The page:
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Assange denies 'informants deserve to die' claim

WikiLeaks founder Julian Assange is at the centre of another controversy, hitting back at allegations made by a former media partner in a TV documentary that he claimed US informants in Afghanistan 'deserved to die'.

Speaking on WikiSecrets, a special report aired on Tuesday by US broadcaster PBS, British journalist David Leigh from the UK's Guardian newspaper repeated earlier allegations he'd made concerning a meeting he'd attended with Assange in the run-up to the publication of the Afghan war logs. At the meeting, he said, the issue of redacting names from the logs to protect individuals had been discussed.

"Julian was very reluctant to delete those names, to redact them," says Leigh. "And we said: 'Julian, we've got to do something about these redactions. We really have got to.' And he said: 'These people were collaborators, informants. They deserve to die.' And a silence fell around the table."

Assange last month described Leigh's claim as 'libellous' on Australian news programme 7.30, claiming he was suing the newspaper, which had been one of Wikileaks' leading partners in the mainstream media until a falling-out that saw Assange inking a new deal with the rival Telegraph.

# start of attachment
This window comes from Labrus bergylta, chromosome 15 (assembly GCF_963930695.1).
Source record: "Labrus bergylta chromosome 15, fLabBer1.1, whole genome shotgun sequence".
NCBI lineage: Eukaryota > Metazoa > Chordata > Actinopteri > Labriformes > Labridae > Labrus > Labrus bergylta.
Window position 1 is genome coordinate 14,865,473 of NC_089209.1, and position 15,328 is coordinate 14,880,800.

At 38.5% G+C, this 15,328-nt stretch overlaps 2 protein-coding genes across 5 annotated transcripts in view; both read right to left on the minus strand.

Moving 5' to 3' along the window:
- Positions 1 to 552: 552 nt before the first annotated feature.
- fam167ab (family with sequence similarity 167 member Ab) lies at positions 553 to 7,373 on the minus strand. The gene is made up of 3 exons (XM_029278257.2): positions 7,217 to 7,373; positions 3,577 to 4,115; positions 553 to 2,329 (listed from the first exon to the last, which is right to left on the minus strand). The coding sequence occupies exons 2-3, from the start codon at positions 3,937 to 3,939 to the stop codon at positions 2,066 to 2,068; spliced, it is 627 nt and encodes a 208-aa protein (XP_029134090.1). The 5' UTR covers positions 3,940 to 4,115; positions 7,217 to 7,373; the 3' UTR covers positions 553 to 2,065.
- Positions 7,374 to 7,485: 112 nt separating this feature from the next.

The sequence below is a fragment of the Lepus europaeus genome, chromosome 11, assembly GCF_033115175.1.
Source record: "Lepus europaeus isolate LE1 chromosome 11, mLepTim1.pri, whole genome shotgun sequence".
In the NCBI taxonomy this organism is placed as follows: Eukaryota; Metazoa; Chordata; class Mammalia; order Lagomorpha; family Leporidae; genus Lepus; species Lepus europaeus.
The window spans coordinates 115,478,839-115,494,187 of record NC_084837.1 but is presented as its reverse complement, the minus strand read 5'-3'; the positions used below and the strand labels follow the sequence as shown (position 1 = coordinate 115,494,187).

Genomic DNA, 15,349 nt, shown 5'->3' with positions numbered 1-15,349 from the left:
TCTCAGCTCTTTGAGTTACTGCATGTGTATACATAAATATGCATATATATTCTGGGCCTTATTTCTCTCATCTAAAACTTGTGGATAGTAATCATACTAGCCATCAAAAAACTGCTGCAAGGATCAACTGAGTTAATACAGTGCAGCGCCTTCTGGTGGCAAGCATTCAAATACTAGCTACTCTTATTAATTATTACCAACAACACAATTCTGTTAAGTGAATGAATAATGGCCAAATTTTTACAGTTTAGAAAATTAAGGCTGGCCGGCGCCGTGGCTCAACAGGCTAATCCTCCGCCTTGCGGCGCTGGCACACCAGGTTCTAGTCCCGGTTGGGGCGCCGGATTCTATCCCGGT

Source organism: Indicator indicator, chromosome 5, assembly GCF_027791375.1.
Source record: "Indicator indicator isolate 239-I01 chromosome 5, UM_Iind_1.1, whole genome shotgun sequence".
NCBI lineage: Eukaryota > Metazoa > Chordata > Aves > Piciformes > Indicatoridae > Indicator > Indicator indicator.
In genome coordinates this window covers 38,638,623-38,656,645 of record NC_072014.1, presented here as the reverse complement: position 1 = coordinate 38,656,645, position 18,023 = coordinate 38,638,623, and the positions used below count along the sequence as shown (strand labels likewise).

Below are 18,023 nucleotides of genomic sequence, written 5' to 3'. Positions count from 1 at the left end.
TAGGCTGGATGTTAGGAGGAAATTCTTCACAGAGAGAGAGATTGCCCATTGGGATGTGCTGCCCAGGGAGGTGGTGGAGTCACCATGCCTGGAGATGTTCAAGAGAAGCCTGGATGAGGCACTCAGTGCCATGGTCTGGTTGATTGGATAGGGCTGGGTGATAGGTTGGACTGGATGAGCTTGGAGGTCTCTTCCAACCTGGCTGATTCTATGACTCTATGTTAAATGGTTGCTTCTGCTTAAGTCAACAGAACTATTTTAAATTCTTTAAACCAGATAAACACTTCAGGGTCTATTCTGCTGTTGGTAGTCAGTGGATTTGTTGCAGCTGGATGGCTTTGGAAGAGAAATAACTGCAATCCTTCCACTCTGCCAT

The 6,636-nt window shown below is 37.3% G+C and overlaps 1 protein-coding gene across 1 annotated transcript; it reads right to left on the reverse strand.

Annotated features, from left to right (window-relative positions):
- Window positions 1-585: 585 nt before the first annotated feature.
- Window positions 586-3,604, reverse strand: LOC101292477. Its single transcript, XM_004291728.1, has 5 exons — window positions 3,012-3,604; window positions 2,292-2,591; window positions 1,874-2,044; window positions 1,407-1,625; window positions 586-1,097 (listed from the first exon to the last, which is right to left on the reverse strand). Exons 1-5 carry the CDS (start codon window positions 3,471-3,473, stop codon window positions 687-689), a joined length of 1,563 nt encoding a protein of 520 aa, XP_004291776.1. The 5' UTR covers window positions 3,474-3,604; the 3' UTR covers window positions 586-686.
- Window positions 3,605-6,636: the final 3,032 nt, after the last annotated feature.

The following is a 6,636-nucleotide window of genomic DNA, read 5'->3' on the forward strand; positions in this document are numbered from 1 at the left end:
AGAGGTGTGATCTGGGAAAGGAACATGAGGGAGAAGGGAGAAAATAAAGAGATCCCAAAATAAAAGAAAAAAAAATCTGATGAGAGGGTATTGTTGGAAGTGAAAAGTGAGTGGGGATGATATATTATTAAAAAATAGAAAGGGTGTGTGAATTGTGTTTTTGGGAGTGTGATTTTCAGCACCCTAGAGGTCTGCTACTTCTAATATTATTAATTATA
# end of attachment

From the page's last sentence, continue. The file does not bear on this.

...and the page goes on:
In a full transcript of an interview recorded for the PBS programme, tweeted last night by WikiLeaks, Assange flatly denied making the comment. He claimed Leigh's quote was 'fabricated', and that such insinuations were a 'bog-standard tactic of the Pentagon' - but added:

"Now, if we go to the detail about names, it is right to name names. It is absolutely right to name names. It is not necessarily right to name every name. We're dealing with a situation where we have in Kabul radio stations, who are meant to be independent, who are funded by USAID [US Agency for International Development], taking PSYOPS programming content, psychological operations programming content, to be played on their radio stations as news, but it is actually propaganda. Now, the names of those people involved, do the Afghan people have a right to understand which one of their media channels are propaganda and which one is the true independent? Of course they do."

Widespread criticism followed the publication of the war logs over the level of scrutiny that had been applied to protecting individuals named in the documents. Assange maintains that WikiLeaks engaged in a thorough 'harm-minimization process', but a number of former insiders have claimed that the data was censored hastily, just prior to its release.